How can the industry be better prepared in the future? We all want there to be lessons learned. The challenges of cost minimization and just-in-time manufacturing are not new. Competition for consumers, especially in price sensitive markets, creates a rightfully strong focus on waste reduction and cost elimination. The trick is to minimize your costs within a certain margin of risk. Full disclosure - we as humans are not very good at risk assessments. Generally, our mental models replace the difficulty of nailing down risk with familiarity. What we are unfamiliar with must be risky. However, this can often be nothing more than a mirage misleading us down familiar paths.


How can we remain profitable and tolerant to shocks in the system? Our utility functions for what we value needs some correcting. For instance, we know that in many markets, automotive included, market share is a big deal. If it had mattered enough that one automotive manufacturer had previously focused on resiliency in their supply chain and as a result continued producing cars at a blockbuster rate while their peers were hemorrhaging for chips, they would have successfully captured portions of the market with greater ease than ever before. After all, they would have been essentially the only supplier in a hungry market! Companies and industries’ utility functions for what they value need to use this information to drive their supply chains. This means we need studies of resiliency to ensure market capture in a supply shortage. The outcomes of these studies will likely be slightly higher costs, but with significantly lower risk. To quantify this, I would again go to simulation to help provide answers to the what-if questions that exist.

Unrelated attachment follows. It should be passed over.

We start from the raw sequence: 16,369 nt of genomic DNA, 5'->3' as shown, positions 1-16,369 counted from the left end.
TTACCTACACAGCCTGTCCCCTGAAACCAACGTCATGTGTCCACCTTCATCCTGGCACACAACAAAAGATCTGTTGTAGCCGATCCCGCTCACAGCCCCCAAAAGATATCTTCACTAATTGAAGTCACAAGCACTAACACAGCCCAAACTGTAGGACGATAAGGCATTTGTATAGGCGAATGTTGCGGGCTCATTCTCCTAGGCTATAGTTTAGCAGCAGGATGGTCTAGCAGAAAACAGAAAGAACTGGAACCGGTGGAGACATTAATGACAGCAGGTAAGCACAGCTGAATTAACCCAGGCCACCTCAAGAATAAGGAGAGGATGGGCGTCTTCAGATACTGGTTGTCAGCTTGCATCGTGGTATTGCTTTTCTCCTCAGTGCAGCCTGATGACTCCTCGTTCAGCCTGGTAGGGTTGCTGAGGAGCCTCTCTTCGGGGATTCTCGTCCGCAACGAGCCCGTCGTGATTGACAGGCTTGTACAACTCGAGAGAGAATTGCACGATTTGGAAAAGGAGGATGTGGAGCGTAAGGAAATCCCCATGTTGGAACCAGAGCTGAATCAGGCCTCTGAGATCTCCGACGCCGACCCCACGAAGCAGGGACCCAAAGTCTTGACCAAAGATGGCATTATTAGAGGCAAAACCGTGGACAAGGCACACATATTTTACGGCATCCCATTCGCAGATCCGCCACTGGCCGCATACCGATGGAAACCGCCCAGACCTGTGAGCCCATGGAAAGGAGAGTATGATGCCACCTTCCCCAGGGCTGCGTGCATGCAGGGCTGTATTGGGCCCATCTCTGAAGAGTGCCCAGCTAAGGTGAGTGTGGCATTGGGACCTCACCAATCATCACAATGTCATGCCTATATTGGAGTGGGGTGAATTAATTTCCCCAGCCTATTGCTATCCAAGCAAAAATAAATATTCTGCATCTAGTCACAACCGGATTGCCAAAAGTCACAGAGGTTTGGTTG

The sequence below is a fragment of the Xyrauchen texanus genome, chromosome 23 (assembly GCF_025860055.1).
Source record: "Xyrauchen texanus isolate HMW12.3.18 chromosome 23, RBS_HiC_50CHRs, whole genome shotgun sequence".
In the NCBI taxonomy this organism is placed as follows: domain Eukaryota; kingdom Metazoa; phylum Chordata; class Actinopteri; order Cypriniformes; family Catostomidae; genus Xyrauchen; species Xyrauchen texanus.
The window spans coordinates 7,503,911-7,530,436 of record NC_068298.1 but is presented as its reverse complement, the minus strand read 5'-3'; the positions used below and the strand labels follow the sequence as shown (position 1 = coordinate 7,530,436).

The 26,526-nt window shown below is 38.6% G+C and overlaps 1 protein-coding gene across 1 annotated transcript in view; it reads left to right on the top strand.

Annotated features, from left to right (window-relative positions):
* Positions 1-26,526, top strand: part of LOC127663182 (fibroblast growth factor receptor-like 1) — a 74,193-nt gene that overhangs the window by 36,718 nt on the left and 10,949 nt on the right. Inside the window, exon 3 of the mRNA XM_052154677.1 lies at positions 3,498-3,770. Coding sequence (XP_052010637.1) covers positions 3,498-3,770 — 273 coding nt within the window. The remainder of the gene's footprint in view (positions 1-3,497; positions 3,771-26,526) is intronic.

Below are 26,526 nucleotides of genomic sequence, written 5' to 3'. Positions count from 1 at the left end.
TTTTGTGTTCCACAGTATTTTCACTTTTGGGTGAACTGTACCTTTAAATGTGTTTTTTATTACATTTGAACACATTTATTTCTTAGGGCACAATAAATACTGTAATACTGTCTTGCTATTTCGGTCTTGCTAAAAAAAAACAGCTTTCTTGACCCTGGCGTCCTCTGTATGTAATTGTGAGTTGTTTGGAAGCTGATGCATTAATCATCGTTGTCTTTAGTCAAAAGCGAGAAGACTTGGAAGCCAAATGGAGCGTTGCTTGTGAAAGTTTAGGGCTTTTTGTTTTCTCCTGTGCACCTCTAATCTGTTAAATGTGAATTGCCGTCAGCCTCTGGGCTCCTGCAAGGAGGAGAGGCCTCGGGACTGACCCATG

As we get through this chip shortage, where should we turn our attention? Interestingly, the place we should look at as a “gold standard” for studying and understanding risk is the U.S. military. For decades the U.S. military has leveraged and studied risk to ensure their pilots are always trained, their supply chains remain functional to support the troops, and that missions are maximizing not only risk but safety as well. Companies would be wise to emulate the simulation modeling that the military uses, repurposing the simulations for understanding our supply chain, product, and demand volatility (and thereby resiliency).

With all the unknowns with chips coming back online, taking the preparation time to understand the effects to our decisions is key. Optimization and simulation modeling are the tools for the job. As we prepare for tomorrow’s problems, we need to better understand our entire utility function, not just our cost sensitivities to ensure that our supply chains are resilient for all the metrics we care about—be it service, risk or resilience—in addition to cost.


About the author:

Jason Judd

Jason is an experienced Supply Chain optimization leader and is the Senior Vice President of Engineering at Optilogic. Driven by innovation and impact, he takes pride in providing the most optimal solution while keeping it simple. As an innovator, his goals include mentoring the next generation of people, tools and technologies to continue to disrupt the optimization industry. Jason also earned his Ph. D. in Operations Research/Industrial and Systems Engineering from Virginia Tech.